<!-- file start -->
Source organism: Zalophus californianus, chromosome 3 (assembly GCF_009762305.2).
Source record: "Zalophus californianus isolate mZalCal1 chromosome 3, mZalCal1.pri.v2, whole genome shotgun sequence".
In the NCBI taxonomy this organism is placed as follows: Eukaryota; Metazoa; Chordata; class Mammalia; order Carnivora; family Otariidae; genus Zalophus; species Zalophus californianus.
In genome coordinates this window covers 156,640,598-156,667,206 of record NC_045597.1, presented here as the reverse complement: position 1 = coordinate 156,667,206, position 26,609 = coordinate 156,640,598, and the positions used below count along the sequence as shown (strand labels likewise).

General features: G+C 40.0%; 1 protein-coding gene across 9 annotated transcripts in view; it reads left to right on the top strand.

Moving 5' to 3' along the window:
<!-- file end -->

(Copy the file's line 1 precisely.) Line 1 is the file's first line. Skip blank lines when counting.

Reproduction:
Source organism: Zalophus californianus, chromosome 3 (assembly GCF_009762305.2).